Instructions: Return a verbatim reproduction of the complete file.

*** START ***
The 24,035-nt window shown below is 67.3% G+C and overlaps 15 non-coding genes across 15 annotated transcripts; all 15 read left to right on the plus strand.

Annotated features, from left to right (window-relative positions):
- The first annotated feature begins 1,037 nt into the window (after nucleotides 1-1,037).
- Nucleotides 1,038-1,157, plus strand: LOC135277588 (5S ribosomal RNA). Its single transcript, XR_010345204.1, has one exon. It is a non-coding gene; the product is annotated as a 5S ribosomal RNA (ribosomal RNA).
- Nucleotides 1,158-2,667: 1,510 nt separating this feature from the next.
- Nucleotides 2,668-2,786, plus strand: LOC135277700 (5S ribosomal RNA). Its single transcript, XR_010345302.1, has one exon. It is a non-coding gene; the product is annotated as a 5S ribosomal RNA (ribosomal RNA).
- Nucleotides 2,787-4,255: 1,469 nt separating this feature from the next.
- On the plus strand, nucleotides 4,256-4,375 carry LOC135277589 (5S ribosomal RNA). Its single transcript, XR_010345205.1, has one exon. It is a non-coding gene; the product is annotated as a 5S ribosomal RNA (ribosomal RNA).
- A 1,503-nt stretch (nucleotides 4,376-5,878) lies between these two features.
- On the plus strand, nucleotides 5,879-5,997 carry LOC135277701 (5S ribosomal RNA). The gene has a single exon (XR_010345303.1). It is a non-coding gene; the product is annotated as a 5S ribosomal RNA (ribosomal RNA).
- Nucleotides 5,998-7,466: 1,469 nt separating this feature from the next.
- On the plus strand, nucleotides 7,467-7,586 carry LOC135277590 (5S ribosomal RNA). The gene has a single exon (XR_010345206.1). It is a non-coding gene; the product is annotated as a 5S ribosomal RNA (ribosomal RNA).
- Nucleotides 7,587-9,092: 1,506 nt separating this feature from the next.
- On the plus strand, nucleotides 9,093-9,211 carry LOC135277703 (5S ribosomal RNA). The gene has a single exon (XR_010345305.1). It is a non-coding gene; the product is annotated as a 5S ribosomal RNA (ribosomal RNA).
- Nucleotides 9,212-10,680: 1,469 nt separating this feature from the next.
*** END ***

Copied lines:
The 24,035-nt window shown below is 67.3% G+C and overlaps 15 non-coding genes across 15 annotated transcripts; all 15 read left to right on the plus strand.

Annotated features, from left to right (window-relative positions):
- The first annotated feature begins 1,037 nt into the window (after nucleotides 1-1,037).
- Nucleotides 1,038-1,157, plus strand: LOC135277588 (5S ribosomal RNA). Its single transcript, XR_010345204.1, has one exon. It is a non-coding gene; the product is annotated as a 5S ribosomal RNA (ribosomal RNA).
- Nucleotides 1,158-2,667: 1,510 nt separating this feature from the next.
- Nucleotides 2,668-2,786, plus strand: LOC135277700 (5S ribosomal RNA). Its single transcript, XR_010345302.1, has one exon. It is a non-coding gene; the product is annotated as a 5S ribosomal RNA (ribosomal RNA).
- Nucleotides 2,787-4,255: 1,469 nt separating this feature from the next.
- On the plus strand, nucleotides 4,256-4,375 carry LOC135277589 (5S ribosomal RNA). Its single transcript, XR_010345205.1, has one exon. It is a non-coding gene; the product is annotated as a 5S ribosomal RNA (ribosomal RNA).
- A 1,503-nt stretch (nucleotides 4,376-5,878) lies between these two features.
- On the plus strand, nucleotides 5,879-5,997 carry LOC135277701 (5S ribosomal RNA). The gene has a single exon (XR_010345303.1). It is a non-coding gene; the product is annotated as a 5S ribosomal RNA (ribosomal RNA).
- Nucleotides 5,998-7,466: 1,469 nt separating this feature from the next.
- On the plus strand, nucleotides 7,467-7,586 carry LOC135277590 (5S ribosomal RNA). The gene has a single exon (XR_010345206.1). It is a non-coding gene; the product is annotated as a 5S ribosomal RNA (ribosomal RNA).
- Nucleotides 7,587-9,092: 1,506 nt separating this feature from the next.
- On the plus strand, nucleotides 9,093-9,211 carry LOC135277703 (5S ribosomal RNA). The gene has a single exon (XR_010345305.1). It is a non-coding gene; the product is annotated as a 5S ribosomal RNA (ribosomal RNA).
- Nucleotides 9,212-10,680: 1,469 nt separating this feature from the next.